Cover

Lunch Lady Cookbook Mondo Fandango Lentil Soup

Lunch Lady Cookbook Mondo Fandango Lentil Soup

Cooking

Hey there boys and girls! This is Lunch Laddy Michael Gillan Maxwell bringing you the latest edition of the Lunch Lady Cookbook. I don’t know about you, but after I’ve been outside in the crisp autumn weather doing manly things like wearing flannel shirts, raking leaves, tossing the old pigskin around, cleaning gutters, cutting firewood and wrangling Cocker Spaniels, it takes some stick-to-your-ribs hearty fare to keep the Lunch Laddy’s depleted afterburners chugging away.

Lumberjack

It’s times like this when Cup-a-Soup just ain’t makin’ it. You need something to stoke the furnace. It’s time to pull out the big guns and make it from scratch and while you’re at it, you might as well chef up a power packed protein and antioxidant bomb with plenty of fiber to move the mail.  It’s the right time of the year for Lunch Lady Cookbook Mondo Fandango Lentil Soup.

Pull together the following ingredients, and commence to slicin’ n’ dicin’

1 package red lentils

2 cups chopped celery

2 cups brussels sprouts (cut in half)

2 cups chopped carrots

1 chopped onion

16 oz. chopped baked ham w/bone

16 oz. can diced tomatoes with green pepper and

8 oz. can tomato sauce

6-8 cups water

2 -3 coves of garlic

Worcester sauce

Hot sauce

Spices ~ sea salt, fresh ground mixed pepper, basil flakes, garlic powder

Chopping Vegetables

Combine tomatoes, tomato sauce, carrots, brussels sprouts and celery in a stock pot.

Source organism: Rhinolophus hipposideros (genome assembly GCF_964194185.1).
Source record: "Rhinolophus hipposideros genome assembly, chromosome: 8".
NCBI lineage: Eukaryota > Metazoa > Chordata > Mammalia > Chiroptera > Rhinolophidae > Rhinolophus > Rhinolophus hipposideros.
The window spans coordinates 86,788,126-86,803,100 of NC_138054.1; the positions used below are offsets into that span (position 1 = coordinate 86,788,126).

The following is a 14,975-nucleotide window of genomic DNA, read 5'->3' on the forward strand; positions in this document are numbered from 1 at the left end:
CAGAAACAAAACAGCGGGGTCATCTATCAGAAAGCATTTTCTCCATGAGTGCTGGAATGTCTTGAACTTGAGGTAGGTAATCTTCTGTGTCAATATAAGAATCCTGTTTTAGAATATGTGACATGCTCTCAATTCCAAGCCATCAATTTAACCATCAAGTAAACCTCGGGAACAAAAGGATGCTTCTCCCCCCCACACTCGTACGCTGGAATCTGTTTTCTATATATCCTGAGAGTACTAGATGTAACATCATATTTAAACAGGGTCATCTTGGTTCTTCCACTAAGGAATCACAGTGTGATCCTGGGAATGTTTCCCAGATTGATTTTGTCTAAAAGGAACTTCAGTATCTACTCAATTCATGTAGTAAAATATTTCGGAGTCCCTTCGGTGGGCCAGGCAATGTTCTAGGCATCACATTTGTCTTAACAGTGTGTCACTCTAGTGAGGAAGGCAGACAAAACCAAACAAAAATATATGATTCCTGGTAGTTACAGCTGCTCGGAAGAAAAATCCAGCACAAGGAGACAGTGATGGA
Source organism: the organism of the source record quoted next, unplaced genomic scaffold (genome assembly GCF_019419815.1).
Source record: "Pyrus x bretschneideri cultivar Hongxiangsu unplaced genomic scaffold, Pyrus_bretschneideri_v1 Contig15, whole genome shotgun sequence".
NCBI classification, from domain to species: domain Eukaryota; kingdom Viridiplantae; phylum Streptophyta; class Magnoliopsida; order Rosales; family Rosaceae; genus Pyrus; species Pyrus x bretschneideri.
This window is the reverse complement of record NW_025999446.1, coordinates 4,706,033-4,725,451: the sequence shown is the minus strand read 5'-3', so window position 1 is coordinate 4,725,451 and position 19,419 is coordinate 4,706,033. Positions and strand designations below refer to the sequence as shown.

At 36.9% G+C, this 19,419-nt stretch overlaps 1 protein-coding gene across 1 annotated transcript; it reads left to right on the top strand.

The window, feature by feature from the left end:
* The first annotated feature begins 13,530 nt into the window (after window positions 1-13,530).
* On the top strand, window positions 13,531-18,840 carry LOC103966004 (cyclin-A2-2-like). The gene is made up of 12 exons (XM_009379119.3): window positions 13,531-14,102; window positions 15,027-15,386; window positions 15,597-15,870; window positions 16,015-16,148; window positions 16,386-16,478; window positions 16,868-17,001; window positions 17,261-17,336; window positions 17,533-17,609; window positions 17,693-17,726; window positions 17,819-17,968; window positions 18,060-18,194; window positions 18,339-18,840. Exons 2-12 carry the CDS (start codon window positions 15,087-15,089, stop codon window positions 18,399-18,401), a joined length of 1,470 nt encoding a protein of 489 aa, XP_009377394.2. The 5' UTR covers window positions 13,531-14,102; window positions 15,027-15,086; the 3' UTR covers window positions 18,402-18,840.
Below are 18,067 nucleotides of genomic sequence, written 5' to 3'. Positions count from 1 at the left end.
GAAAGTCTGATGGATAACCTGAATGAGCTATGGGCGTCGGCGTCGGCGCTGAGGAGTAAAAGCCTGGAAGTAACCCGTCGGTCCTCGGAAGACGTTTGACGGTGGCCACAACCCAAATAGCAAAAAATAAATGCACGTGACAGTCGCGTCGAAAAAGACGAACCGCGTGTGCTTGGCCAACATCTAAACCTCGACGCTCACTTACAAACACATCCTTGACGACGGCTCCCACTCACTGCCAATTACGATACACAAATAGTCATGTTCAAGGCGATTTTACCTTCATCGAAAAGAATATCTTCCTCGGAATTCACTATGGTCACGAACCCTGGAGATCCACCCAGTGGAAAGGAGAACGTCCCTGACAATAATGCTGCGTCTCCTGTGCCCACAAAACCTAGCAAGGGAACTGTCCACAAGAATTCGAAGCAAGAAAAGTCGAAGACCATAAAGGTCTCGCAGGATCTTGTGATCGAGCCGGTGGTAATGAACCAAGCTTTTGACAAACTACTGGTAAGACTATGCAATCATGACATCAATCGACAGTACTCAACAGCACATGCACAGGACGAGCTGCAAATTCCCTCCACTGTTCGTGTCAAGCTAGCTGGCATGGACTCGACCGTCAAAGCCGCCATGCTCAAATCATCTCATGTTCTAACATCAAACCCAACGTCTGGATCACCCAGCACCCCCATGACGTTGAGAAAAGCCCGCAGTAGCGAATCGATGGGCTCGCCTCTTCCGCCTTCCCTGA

Rinse and drain lentils, then add to stock pot with other ingredients.

Bring to boil then turn to simmer.

Slice ‘ dice onion, garlic and ham ~ sauté until onions are caramelized ~ add to stock pot.

Season generously.

Simmer for 2-3 hours, stirring frequently.

Boiling Cauldron

Top with Pecorino Romano Cheese and serve with massive piece of buttered crusty rosemary olive oil bread

Lunch Lady Mondo Fandango Lentil Soup and Bread

Beverage Pairing ~ Brooklyn Brown Ale (or 2)

Brooklyn Brown Ale

Musical Pairing ~ Plenty of gutbucket blues with reverb drenched chainsaw guitars ~ early Stones, Black Keys,  Junior Kimbrough, R.L. Burnside

And if your guests give you any kind of grief at all, then it’s NO SOUP FOR YOU! COME BACK ONE YEAR!

The Soup Nazi “No soup for you!”

Until next time, this is the Lunch Laddy signing off for The Lunch Lady Cookbook.

Party hardy and eat hearty. Bon apetit!